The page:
which may occur as often as 1-2 times a week :smiley: or as little as 2 times a month. I dose as best I can and subsidize with Afrezza as needed. My last A1c was 5.5% so I think things are working out pretty well.

I’m not trying to say that my margarita binge was “healthy,” but I don’t think carbs are evil. I consider brown rice and whole wheat bread to be pretty healthy foods, and I eat them several times a week. I just dose for them. I see so many posts on here that say low low carb is the only healthy way to go. There’s more than one way that is healthy…

I’m dating someone now who generally eats more carbs than me. I wouldn’t call his eating habits unhealthy though. They’re healthy carbs most of the time, and he’s fairly active.


#25

I don’t care at all what someone else eats, but I have had years of practice long before I was diagnosed with diabetes 15 years ago. I am a vegetarian, and so often sit with someone tearing into a steak, eating ribs, or whatever. Their choice, but not mine. As long as someone isn’t trying to coax me into eating something that would harm my glucose numbers I am fine with watching them eat foods that I do not, either for ethical or for diabetic reasons.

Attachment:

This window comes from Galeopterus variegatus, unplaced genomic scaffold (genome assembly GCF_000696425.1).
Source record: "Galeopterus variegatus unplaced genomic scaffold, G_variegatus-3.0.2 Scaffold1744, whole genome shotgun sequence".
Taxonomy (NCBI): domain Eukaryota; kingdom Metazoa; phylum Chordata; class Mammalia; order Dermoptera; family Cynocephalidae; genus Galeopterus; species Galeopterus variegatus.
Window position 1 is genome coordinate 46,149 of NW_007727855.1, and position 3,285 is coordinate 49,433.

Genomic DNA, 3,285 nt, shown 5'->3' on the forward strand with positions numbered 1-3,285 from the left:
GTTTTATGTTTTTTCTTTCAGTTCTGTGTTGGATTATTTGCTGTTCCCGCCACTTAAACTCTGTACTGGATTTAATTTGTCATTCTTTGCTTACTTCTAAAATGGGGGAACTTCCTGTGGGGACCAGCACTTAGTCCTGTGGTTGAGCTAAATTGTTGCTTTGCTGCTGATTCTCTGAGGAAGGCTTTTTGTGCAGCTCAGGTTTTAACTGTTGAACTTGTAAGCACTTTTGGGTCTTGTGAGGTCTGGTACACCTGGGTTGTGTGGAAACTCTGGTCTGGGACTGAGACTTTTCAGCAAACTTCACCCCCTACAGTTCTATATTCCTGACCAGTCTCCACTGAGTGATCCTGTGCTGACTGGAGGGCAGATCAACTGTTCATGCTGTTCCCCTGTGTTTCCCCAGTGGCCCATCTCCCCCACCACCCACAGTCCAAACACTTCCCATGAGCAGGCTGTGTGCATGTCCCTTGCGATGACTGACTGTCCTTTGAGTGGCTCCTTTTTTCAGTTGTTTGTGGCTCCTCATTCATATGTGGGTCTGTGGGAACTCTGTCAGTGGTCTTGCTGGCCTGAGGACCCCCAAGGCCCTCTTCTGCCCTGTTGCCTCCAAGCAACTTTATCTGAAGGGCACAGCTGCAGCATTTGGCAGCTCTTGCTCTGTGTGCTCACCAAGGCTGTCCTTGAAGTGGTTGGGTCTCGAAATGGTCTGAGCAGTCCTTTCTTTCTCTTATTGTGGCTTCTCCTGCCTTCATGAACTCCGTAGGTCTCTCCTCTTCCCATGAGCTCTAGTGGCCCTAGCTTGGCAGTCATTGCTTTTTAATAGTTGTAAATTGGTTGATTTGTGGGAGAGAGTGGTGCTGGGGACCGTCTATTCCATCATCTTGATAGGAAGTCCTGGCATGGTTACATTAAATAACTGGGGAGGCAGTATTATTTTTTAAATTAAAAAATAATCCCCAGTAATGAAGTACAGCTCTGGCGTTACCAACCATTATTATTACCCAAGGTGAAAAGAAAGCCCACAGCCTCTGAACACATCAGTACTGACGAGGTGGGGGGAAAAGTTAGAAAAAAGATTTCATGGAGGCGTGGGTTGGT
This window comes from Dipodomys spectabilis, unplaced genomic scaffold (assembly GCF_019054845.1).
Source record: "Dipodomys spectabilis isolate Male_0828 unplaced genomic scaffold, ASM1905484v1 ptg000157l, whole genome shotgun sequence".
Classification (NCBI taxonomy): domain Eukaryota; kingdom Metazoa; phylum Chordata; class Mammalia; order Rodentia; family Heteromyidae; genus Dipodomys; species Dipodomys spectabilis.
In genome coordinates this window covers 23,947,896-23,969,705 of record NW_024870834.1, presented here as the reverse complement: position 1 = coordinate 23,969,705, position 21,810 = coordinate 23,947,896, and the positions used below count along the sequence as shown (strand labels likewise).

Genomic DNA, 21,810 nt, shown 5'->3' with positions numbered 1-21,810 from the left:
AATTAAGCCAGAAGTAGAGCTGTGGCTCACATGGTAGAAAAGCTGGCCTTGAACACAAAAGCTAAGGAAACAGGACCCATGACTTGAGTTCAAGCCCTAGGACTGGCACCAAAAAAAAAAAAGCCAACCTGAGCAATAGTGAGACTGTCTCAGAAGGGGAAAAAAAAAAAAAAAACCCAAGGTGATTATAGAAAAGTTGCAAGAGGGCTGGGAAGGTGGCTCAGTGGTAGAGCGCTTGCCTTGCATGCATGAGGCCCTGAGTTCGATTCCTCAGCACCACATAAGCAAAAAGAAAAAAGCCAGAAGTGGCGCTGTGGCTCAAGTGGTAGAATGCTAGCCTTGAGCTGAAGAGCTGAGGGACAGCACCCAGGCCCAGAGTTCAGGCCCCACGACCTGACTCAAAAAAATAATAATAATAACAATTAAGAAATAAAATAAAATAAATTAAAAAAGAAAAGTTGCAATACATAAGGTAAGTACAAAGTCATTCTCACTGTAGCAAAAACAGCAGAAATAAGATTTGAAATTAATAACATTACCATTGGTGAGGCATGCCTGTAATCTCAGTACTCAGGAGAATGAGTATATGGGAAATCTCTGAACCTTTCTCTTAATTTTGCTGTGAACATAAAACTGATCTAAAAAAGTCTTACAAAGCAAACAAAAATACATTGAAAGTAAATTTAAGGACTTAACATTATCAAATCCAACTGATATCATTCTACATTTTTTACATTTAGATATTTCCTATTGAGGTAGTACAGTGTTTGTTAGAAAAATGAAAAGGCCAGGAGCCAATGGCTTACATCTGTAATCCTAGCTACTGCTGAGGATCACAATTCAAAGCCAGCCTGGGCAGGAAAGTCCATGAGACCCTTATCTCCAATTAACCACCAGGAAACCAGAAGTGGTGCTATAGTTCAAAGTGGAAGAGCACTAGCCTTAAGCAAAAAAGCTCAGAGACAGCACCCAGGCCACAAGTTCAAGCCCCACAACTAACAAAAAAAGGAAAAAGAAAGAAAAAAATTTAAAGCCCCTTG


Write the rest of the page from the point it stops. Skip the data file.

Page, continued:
#26

I also don’t ask my family to eat different because I have diabetes. It’s my condition & I deal with it.


#27

Part of me says to drop him for being insensitive but then the other part says you have to be responsible for yourself. In my experience a lot of my friends and family have cut down on white flour as it just converts to sugar on the body. I am like you in that bread stays with me for hours. If I indulge it is never at night. Can control the highs during the day. Best of luck in whatever you decide. It is a process.


#28

I want to go watch the Nats play major league baseball with katers87. I could handle a nice big slab of jjuicy BBQ ribs and a long hotdog slathered with spicy mustard and diced onions and relish. And a tall cold brew, or two, or three. Er… what was I saying?

The Atkin’s diet lets you focus on eating meats, but just avoid the bread. You are supposed to eat lots of veggies, but where can you get a good salad? I used to go along generally with the Atkin’s meat principle, but I do not eat as much food as I used to.


#29

@Natalie1993 - I have gone to Afrezza and Tresiba so I don’t have to worry about what or when I eat. It makes the small differences my wife and I have in what we eat less impactful on me.

I am not bothered at all if my wife eats differently than I do. It does make it harder for me, as I am more tempted to eat what she does.

But I have a wife that believes she should support me in my diabetes. She cooks all our food, and she does not believe in fast food. She has made adjustments in a lot of what we both eat, to make everything healthier. I’d suggest some changes like that for you.

But there are some things she eats that I do not. But because of the insulins I use, I do have the flexibility to cheat sometimes.

Overall, as a result of us eating relatively the same, we are both healthier though.